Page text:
(a) Patient prone (figure 3-17). The patient is adjusted in the prone
position with the midline of the body aligned to the center of the table; the head may be
turned to either side. The patient is then instructed to grasp the edge of the tabletop
with his hands at the level of his shoulders or to grasp the shoulder brace with one
hand. To straighten the lumbar curve to the required degree, a bolster (made by rolling
a small pillow or other suitable object into the desired shape) is placed under the lower
abdomen. The patient's feet are placed firmly against the footrest.
Figure 3-17. Head-end of tilt-table unit raised during myelographic examination.
(b) Patient lying on his side (figure 3-18). The patient lies on his side,
with his back toward the examiner. A suitable bolster is placed under the thoracic
region to straighten the spinal column in relation to the midsagittal plane and make it
parallel with the tabletop. The patient's neck, body, and lower extremities are then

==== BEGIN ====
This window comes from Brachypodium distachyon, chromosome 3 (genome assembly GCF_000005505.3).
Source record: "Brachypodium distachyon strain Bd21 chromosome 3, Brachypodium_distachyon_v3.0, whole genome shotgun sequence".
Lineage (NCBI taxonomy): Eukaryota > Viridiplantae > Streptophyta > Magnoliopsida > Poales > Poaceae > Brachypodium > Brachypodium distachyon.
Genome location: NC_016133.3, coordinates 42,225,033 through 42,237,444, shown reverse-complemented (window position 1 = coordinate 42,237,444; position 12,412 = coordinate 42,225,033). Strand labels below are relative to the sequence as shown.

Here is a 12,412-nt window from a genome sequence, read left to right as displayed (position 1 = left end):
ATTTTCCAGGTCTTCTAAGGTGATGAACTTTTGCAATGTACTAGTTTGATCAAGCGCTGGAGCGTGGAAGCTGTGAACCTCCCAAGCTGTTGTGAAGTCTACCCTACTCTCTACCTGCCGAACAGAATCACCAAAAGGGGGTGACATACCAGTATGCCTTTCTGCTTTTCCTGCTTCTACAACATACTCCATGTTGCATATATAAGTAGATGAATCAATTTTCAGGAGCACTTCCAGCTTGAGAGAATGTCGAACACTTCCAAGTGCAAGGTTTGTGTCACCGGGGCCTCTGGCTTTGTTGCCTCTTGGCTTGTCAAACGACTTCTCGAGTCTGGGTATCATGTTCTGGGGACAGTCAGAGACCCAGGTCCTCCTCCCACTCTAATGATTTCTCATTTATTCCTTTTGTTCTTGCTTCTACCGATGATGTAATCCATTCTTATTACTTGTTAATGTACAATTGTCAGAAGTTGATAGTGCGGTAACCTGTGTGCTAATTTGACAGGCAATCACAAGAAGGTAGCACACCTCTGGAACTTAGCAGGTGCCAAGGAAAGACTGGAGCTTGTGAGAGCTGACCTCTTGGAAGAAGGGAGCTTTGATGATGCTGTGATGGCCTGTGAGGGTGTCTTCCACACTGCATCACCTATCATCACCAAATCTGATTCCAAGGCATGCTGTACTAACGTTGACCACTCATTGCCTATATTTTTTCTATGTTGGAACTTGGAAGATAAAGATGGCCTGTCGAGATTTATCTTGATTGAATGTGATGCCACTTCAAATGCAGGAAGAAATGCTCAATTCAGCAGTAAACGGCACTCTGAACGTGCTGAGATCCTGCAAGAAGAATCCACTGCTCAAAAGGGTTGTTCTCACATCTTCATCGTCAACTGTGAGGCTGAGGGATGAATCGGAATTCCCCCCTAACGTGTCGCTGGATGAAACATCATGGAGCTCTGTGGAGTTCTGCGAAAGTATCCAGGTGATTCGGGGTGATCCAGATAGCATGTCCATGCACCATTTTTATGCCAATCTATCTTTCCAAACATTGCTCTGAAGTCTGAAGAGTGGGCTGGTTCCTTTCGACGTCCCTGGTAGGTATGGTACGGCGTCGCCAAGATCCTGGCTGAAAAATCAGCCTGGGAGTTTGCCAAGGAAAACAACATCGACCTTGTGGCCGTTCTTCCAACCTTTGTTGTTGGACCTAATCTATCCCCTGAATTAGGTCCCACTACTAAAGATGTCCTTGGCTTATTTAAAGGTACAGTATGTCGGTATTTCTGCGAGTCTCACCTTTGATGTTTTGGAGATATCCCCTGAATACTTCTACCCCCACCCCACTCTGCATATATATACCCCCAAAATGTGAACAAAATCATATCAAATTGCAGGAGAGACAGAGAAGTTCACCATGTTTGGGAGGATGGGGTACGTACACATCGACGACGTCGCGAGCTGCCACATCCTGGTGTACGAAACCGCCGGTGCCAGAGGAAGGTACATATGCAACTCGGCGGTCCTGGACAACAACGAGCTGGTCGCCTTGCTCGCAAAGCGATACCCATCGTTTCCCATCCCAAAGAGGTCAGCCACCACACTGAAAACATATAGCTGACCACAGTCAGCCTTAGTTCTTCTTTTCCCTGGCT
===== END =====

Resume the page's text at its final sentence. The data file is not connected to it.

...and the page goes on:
brought into flexion so that the knees are drawn toward the chin and arms and
shoulders are drawn forward.
A sterile-packed myelographic layout is set up near the examiner.
The injection site is made aseptic and local anesthesia is administered.
(5) The radiographic and fluoroscopic factors are determined according to
the size of the patient. If necessary, test exposures are made and developed for
immediate inspection. The specialist should prepare the radiographic room for the
examination so that every item needed will be in place. A sufficient number of films of
the required sizes should be available both for spot-filming and for other radiography.
Appropriate identification markers should be made before any radiography is done.